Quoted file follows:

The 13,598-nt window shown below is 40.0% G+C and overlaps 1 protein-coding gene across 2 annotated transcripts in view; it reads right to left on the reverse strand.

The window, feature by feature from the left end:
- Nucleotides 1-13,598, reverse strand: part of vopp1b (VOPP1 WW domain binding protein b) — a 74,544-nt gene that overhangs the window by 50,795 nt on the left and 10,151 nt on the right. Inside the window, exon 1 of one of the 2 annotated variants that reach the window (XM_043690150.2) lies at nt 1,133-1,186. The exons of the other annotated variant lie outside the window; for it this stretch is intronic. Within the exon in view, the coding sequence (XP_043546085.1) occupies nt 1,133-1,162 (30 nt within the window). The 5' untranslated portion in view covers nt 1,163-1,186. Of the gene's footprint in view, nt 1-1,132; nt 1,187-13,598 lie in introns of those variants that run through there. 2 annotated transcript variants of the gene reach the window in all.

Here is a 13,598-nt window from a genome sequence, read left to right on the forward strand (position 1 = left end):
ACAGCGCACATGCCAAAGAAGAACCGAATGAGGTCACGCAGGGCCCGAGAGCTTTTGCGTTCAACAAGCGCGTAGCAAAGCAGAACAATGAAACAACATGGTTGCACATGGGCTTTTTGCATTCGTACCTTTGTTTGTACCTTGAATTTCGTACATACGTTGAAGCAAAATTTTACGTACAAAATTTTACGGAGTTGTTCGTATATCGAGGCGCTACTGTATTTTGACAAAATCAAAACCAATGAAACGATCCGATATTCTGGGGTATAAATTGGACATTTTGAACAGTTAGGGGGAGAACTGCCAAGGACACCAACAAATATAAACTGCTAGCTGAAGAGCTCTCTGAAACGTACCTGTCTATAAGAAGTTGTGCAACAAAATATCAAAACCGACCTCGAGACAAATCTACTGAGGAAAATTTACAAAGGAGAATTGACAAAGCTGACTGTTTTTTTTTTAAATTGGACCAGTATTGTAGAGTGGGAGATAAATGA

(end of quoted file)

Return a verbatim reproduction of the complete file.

The 13,598-nt window shown below is 40.0% G+C and overlaps 1 protein-coding gene across 2 annotated transcripts in view; it reads right to left on the reverse strand.

The window, feature by feature from the left end:
- Nucleotides 1-13,598, reverse strand: part of vopp1b (VOPP1 WW domain binding protein b) — a 74,544-nt gene that overhangs the window by 50,795 nt on the left and 10,151 nt on the right. Inside the window, exon 1 of one of the 2 annotated variants that reach the window (XM_043690150.2) lies at nt 1,133-1,186. The exons of the other annotated variant lie outside the window; for it this stretch is intronic. Within the exon in view, the coding sequence (XP_043546085.1) occupies nt 1,133-1,162 (30 nt within the window). The 5' untranslated portion in view covers nt 1,163-1,186. Of the gene's footprint in view, nt 1-1,132; nt 1,187-13,598 lie in introns of those variants that run through there. 2 annotated transcript variants of the gene reach the window in all.

Here is a 13,598-nt window from a genome sequence, read left to right on the forward strand (position 1 = left end):
ACAGCGCACATGCCAAAGAAGAACCGAATGAGGTCACGCAGGGCCCGAGAGCTTTTGCGTTCAACAAGCGCGTAGCAAAGCAGAACAATGAAACAACATGGTTGCACATGGGCTTTTTGCATTCGTACCTTTGTTTGTACCTTGAATTTCGTACATACGTTGAAGCAAAATTTTACGTACAAAATTTTACGGAGTTGTTCGTATATCGAGGCGCTACTGTATTTTGACAAAATCAAAACCAATGAAACGATCCGATATTCTGGGGTATAAATTGGACATTTTGAACAGTTAGGGGGAGAACTGCCAAGGACACCAACAAATATAAACTGCTAGCTGAAGAGCTCTCTGAAACGTACCTGTCTATAAGAAGTTGTGCAACAAAATATCAAAACCGACCTCGAGACAAATCTACTGAGGAAAATTTACAAAGGAGAATTGACAAAGCTGACTGTTTTTTTTTTAAATTGGACCAGTATTGTAGAGTGGGAGATAAATGA